Allegheny County Department of Human Services Improves Accounts Payable Process with OnBase Workflow
In order to more efficiently manage the organization’s Accounts Payable department, DHS turned to KeyMark to help implement a voucher workflow solution, which was a pilot project in Allegheny County.
DHS’s solution now serves as a benchmark for other departments, demonstrating how electronic voucher systems can integrate with other software systems and other departments to eliminate duplicate paperwork, paper file storage, and inefficient use of staff time.
Employing 1,000 people DHS is one of the largest departments in Allegheny County. The Department provides far-reaching services to county residents through an extensive network of providers and vendors, all requiring detailed contractual agreements and invoice tracking. Prior to implementing KeyMark’s workflow solution, DHS was spending enormous amounts of time manually tracking vendor vouchers, accounts payable invoices, and vendor payments. If a question arose about the status of an account, DHS staff had to spend more time searching through records to provide additional details.
All of the records then had to be delivered to the County Controller’s Office for processing and payment. The Allegheny County government complex is spread out across downtown Pittsburgh. The Controller’s Office, where the records had to be delivered, is located six city blocks from the DHS administrative offices. Every time records had to be delivered to the Controller’s Office for processing, a DHS staff member had to spend time out of the office to deliver the information in a timely fashion.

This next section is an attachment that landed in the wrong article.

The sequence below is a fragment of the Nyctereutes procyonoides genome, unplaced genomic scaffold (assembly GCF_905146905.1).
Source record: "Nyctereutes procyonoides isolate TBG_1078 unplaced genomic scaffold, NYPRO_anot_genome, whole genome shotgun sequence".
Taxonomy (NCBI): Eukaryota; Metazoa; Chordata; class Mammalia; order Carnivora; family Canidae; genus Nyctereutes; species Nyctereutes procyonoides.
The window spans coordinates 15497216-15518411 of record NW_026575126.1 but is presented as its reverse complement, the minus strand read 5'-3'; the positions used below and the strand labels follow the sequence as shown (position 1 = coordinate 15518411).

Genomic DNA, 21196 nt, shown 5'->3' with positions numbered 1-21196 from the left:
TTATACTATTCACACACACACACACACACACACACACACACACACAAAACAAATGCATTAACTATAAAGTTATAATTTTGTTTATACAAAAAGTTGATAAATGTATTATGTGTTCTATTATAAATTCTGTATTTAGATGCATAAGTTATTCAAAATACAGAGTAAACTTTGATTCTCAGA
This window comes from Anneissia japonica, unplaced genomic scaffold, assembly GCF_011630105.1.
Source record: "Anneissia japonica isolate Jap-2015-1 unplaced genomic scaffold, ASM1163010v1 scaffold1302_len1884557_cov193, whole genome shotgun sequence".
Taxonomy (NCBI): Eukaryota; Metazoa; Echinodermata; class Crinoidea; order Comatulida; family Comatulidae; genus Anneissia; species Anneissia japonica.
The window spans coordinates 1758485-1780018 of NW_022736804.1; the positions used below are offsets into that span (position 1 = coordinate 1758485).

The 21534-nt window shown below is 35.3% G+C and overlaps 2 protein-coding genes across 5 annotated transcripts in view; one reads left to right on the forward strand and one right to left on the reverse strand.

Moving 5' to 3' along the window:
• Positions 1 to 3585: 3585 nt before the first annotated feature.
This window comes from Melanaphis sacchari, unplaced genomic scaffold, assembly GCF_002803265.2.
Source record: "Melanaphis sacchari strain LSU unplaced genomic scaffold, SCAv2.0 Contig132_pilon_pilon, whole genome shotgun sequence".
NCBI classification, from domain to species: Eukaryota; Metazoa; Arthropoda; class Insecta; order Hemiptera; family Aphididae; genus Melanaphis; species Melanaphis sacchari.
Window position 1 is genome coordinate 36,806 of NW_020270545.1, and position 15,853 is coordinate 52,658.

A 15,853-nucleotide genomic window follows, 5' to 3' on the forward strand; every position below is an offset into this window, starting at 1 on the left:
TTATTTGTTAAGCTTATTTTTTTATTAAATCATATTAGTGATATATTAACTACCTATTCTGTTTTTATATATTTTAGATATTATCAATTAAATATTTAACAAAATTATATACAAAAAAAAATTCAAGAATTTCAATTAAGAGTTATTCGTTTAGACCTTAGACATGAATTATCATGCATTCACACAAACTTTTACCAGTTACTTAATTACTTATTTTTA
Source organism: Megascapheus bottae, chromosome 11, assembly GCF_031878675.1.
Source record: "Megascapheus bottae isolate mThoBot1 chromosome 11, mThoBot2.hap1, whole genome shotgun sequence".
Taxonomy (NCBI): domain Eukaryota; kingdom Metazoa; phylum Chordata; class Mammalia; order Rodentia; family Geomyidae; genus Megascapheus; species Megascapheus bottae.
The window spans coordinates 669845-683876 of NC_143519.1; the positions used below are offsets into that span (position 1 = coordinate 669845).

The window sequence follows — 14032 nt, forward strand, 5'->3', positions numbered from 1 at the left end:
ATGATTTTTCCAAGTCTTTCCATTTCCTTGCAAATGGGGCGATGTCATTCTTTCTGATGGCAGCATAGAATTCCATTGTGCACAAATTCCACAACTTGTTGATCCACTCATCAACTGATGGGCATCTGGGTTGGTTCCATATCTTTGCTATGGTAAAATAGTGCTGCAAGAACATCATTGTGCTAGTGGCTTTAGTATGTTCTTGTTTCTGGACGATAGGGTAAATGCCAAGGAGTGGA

“Eliminating the need to walk those vouchers over was a big benefit to us and a huge time saver,” said Mary Soroka, Administrator for Special Projects.
KeyMark’s implementation of OnBase Workflow gave DHS the ability to tackle its voucher workflow and develop a process that eliminated redundant paperwork and wasted staff time.
The first piece that DHS tackled in implementing an efficient workflow was to digitize all incoming account payable invoices, so that they could be brought into OnBase system and routed appropriately. Prior to the installation, invoices were being received via mail or email, requiring different processing. The new process eliminated the need to open the mail, create a voucher, make a copy, and then walk everything to the Controller’s Office, where the Controller’s staff would make duplicate paper copies for their records in order to process payments. Now, once DHS images the invoice, the Controller can access it in the system with no need for additional hard copies.
Initially, there were reservations about the software’s signature authorization process used for approvals, but once it was learned that OnBase allows for embedded password access that is only available to two authorized users, the approval process was no longer a concern. Anyone using the system knows that once a document reaches a certain point, all authorizations have been made.
Several years prior to going live with the KeyMark-structured OnBase solution, DHS had transitioned to a JD Edwards, accounting software, which completely changed the way the Department did business. The previous implementation experience made DHS realize that a great deal of preparation, planning, and training is necessary for things to transition smoothly.